Jaipur, Apr 8 (PTI) A 64-square chequered board changed the life of several children living in urban slums of two districts in Rajasthan after they were introduced to the game of king, queen and pawns.
Deepak Sevta, a 14-year-old minor living in an urban slum of Hanumangarh district, is one such prodigy among the hundreds of children living such slums, whose life transformed after they hooked to the mental sport on an 8×8 chessboard.
“Chess has changed my life. I feel more patient and focused in studies and my result (has) improved significantly. I started playing in 2014 and, since then, I have been a consistent player,” said Sevta, whose father works at a saw machine in Hanumangarh, around 400km from Jaipur.
Suraj Indora and Bajrang are two other children, who have started utilising their free time in playing chess, than being part of any wrong company.
“I secured 58 per cent in Class IX and then 64 per cent in Class X… I am expecting 70 per cent in 11th exams. Chess has played a role in improving my concentration in studies,” Indora said, who has played over a dozen district-level, two state-level and one national tournament.
In 2013, P C Kishan, the director of elementary education, took the initiative while being the district collector in Hanumangarh and Sri Ganganagar. The district administration launched a campaign to ensure that children living in slums get access to education and overcome bad habits.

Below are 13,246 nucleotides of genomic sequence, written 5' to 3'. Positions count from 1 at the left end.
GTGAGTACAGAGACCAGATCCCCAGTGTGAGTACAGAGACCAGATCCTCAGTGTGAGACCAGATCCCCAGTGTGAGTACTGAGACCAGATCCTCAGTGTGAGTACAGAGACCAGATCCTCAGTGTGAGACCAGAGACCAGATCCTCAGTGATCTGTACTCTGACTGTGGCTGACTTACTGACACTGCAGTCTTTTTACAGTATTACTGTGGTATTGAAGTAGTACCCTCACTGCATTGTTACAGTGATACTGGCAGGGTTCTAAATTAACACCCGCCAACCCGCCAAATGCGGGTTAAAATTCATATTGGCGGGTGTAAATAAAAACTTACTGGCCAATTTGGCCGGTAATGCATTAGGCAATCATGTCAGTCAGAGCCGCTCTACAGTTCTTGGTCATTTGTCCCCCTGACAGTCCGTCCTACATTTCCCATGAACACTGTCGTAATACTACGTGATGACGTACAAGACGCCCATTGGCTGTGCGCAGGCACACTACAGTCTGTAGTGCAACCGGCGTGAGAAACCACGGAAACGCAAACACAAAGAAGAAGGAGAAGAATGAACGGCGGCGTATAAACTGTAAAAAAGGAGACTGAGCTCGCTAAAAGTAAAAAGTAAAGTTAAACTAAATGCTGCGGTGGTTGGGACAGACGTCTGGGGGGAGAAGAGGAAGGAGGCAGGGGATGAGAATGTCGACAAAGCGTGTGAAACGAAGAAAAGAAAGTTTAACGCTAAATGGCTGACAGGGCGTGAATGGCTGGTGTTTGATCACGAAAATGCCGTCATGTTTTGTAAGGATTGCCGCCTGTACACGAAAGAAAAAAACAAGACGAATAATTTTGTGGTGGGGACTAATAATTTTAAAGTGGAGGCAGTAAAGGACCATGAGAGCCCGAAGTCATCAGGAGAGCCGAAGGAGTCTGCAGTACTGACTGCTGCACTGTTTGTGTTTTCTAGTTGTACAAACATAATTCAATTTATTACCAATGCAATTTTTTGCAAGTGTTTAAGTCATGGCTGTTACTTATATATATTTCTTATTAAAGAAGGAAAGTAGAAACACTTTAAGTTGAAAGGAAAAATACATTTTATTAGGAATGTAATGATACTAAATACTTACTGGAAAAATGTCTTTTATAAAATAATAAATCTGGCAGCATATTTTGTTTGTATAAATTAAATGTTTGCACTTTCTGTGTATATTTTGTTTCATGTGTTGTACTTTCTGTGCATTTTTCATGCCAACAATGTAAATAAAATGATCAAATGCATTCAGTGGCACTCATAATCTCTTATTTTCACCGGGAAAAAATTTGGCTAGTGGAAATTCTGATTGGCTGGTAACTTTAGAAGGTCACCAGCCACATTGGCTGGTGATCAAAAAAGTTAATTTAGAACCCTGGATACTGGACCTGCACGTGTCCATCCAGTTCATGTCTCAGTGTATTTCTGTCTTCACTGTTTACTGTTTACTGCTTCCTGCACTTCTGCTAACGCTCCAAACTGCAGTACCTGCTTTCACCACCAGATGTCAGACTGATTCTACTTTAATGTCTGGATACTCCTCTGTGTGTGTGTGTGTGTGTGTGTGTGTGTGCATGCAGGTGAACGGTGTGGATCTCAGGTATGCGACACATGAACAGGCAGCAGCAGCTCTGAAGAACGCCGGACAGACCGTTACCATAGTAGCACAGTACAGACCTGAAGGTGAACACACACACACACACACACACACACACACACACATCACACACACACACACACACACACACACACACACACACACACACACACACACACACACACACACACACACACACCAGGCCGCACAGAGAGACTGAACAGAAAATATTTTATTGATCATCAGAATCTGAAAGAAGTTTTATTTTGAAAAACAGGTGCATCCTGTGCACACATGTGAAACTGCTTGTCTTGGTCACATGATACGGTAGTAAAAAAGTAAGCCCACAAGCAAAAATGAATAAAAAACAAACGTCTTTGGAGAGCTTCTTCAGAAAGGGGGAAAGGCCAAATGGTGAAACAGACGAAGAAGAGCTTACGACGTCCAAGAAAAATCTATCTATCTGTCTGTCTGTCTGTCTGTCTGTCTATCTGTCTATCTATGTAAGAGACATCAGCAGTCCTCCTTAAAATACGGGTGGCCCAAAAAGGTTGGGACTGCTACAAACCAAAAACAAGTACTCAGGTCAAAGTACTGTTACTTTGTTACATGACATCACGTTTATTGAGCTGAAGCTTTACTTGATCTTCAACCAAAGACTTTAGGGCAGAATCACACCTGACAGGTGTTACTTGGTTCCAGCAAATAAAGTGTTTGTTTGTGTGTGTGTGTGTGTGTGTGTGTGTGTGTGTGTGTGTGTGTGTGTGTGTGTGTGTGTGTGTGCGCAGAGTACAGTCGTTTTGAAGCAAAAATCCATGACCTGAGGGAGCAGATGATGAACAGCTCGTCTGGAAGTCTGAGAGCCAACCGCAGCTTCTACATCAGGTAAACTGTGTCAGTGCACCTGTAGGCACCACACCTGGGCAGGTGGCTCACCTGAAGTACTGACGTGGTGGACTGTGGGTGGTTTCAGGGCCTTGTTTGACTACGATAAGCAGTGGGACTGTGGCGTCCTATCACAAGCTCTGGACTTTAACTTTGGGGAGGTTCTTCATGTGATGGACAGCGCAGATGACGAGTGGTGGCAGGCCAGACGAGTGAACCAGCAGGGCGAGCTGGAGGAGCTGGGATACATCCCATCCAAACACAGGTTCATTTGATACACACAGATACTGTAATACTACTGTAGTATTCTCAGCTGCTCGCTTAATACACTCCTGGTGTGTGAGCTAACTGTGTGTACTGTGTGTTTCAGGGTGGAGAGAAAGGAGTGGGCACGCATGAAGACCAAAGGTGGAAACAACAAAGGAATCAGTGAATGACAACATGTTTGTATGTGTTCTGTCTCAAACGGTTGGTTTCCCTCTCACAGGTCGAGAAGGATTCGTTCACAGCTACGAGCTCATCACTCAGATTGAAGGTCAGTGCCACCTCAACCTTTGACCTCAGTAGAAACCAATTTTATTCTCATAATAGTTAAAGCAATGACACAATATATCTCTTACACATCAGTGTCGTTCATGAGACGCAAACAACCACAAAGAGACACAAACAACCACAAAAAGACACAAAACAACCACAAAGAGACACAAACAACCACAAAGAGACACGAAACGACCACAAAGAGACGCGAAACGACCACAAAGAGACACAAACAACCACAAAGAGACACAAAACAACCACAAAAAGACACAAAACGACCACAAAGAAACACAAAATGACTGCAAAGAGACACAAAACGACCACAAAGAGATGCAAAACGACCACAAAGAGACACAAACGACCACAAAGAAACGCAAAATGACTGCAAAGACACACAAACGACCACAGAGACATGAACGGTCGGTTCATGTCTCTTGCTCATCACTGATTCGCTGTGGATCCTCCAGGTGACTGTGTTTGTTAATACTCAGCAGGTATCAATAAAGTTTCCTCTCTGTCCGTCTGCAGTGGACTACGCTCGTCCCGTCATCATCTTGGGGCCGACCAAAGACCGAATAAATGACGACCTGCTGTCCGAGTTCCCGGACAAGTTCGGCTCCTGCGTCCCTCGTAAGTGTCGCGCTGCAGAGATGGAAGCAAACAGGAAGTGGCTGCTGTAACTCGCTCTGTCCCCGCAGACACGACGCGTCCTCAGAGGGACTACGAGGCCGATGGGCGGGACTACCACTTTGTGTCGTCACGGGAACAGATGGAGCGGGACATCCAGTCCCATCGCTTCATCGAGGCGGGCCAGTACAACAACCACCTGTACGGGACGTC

Kishan said they had opened libraries to inculcate reading habits, but the initial response was dull. Thereafter, they introduced the children to the chess board.
“The initiative raised curiosity among students. Children started coming to learn chess from experts we had. We saw a change in their outlook in life, as well as education. These students have participated in various levels of tournaments,” he said.
To instill sporting spirit in the children, Bhatner Shatranj Vikas Samiti in Hanumangarh encouraged students in understanding the game and started organising chess competitions at various levels.
“Nearly 5,000 children learnt playing chess and about 300 are experts now. They play tournaments under various age-groups at district, state and national level organised by the Samiti. These students outperform rated chess players of other states, said Kusumakshi Sokhal, the samiti president.
Unfortunately, the Rajasthan Chess Association have remained suspended for the last 15 years due to alleged irregularities. Chess tournaments are mainly organised by chess associations, managed by non-profit organisations and bodies managed by a few enthusiastic parents.
“National federation had suspended Rajasthan Chess Association 15 years ago. We have been fighting for it since long. After long years of wait, we started organising chess tournaments of state and national level for chess prodigies,” said Ajay Ajmera, the president of the Rajputana Chess Association.
This is published unedited from the PTI feed.